The only surprise I found in this book came in Chapter 8, "Ad Hoc Flow Visualization," where Lucas writes, "gnuplot ... has a notoriously steep learning curve and a reputation for complexity." Even though the rest of the paragraph softens this claim a bit, I bought and read a book on gnuplot to make sure I hadn't missed something.
Network Flow Analysis is not a book that would inspire a Dummies-identifying reader to have a go, I don't think. No such book will ever be written. But if troubleshooting the network becomes your job, and you need more than a kickstart, and you do want to shut people up, you need a friend. You could do far worse than start here.
There are sections I don't happen to need (such as implementing netflow on the network in the first place, since my network already has this implemented) but the structure and lay-out of the book makes it easy to find and pull the info *I* need out of it. I've only had the book 48 hours or so, and it's already dominated the spot to the left of my PC at work.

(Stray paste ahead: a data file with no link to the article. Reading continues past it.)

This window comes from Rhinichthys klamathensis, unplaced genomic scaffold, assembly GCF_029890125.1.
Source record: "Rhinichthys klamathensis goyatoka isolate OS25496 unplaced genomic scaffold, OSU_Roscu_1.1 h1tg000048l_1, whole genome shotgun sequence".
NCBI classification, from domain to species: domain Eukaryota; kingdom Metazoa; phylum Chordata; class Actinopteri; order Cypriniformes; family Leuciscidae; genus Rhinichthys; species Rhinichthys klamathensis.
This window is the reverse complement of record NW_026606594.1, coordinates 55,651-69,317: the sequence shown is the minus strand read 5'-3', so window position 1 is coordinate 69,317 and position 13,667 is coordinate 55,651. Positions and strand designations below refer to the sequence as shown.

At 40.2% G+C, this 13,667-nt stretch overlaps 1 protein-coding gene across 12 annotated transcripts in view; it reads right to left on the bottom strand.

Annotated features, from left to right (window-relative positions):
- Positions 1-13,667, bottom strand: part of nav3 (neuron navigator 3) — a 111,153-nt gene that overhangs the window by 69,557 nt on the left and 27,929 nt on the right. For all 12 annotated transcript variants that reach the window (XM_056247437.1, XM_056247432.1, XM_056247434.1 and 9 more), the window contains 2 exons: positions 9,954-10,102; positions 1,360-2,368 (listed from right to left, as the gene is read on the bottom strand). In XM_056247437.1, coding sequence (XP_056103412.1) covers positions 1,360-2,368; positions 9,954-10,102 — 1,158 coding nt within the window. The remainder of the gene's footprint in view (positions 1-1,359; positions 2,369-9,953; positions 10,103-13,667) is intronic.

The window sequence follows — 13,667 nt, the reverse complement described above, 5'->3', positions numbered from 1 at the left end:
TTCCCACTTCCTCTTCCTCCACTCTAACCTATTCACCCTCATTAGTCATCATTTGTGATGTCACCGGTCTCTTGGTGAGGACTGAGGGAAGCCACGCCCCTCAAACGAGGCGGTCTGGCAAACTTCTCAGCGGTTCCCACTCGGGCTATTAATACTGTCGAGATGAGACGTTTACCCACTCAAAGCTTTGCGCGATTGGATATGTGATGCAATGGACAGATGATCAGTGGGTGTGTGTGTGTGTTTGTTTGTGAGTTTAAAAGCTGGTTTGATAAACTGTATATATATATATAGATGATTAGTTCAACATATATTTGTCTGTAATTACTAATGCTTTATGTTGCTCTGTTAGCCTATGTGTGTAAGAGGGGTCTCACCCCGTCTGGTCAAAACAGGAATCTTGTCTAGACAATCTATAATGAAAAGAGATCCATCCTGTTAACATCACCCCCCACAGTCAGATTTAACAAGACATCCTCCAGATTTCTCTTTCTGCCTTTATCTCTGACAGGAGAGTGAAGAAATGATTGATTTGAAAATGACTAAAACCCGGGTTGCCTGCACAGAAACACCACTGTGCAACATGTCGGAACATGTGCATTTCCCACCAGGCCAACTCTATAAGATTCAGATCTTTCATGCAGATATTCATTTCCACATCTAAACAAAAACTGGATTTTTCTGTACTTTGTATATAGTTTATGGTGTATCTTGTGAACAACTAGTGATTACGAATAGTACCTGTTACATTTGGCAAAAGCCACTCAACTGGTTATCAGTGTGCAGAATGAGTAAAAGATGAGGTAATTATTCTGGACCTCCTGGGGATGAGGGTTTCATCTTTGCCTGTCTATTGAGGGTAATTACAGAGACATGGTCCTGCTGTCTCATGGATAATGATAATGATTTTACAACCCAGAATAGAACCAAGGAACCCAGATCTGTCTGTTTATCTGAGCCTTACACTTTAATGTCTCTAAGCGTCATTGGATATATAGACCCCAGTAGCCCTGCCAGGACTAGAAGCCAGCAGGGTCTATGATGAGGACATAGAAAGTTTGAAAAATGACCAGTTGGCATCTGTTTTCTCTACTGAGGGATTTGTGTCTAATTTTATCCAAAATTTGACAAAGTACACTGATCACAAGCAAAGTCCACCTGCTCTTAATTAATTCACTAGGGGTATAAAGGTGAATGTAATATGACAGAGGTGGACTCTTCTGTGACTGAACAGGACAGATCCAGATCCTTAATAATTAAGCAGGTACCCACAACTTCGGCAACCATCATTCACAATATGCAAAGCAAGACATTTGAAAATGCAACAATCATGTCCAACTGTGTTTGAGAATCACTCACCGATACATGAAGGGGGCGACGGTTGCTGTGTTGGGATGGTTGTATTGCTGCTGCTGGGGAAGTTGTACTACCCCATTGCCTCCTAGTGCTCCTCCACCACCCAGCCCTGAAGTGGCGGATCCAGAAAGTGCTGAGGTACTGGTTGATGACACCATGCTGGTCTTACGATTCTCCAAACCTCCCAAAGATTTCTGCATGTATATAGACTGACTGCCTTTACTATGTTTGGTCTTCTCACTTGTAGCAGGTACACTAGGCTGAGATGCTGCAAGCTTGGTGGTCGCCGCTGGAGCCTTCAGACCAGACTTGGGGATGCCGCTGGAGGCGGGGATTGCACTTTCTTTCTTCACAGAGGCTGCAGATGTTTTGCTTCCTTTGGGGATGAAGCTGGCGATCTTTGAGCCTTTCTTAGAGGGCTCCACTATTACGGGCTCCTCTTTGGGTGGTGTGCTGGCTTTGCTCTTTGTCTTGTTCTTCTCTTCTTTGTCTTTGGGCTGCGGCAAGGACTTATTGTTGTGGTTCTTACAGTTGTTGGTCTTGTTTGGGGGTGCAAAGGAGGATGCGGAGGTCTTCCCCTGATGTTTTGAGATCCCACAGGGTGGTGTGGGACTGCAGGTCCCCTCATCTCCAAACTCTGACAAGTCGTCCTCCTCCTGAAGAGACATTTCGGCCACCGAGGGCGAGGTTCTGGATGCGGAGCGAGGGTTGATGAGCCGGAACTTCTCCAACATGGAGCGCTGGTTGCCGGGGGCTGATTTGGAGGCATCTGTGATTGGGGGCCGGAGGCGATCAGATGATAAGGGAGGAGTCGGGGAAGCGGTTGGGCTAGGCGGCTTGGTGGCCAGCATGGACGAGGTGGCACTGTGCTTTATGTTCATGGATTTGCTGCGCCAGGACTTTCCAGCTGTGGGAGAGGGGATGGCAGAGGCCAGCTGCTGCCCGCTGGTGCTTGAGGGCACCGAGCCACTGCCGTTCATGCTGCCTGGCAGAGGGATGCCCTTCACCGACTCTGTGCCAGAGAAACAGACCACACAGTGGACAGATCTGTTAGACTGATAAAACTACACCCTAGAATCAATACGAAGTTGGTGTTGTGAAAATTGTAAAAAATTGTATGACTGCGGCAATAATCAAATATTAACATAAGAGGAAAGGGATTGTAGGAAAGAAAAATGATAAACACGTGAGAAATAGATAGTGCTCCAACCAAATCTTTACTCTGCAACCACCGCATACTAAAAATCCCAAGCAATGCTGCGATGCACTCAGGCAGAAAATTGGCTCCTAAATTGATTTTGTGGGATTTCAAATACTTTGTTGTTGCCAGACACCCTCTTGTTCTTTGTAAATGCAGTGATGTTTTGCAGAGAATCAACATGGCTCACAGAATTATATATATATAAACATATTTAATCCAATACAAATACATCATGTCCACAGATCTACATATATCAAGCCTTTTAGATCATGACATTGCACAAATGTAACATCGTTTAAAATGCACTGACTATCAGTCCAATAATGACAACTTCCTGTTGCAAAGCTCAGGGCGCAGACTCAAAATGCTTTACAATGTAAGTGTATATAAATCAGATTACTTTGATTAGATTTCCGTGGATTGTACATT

Hide it, if you must, if you don't want to sully your reputation as THE alpha geek at work, but get it. Go get it now. There's plenty in here for both novice and guru alike.
"Network administrators all share an abiding and passionate desire for one thing: We want our users to shut up."
The guy backs his bark with bite. I feel he makes the reader feel like a plains indian if netflow were a buffalo. He will show you specifically how to go about setting up a netflow collector, how to install analysis tools, how to use them to determine all sorts of stuff, to how to use gnuplot to graph it. It covers host-level to bgp. I didn't know port numbers were used a different way for ICMP netflow packets, or that netflow v7 is actually useful for routers.
That said, the point of publishing is 2 years ago and I don't know how dated the material is. The author refers to very specific versions of software, which may have been perfectly useful on the day of publishing. That said, netflow itself does not change much (until IPFIX and IP6 roll out).
Oh, and this review is for the Kindle version. Somewhat perversely, I chose to run this entire book through text to speech while driving. While it was painful to hear a robotic man read out a full page of 5-tuple data, it worked out. Kudos to the publisher for not disabling text to speech.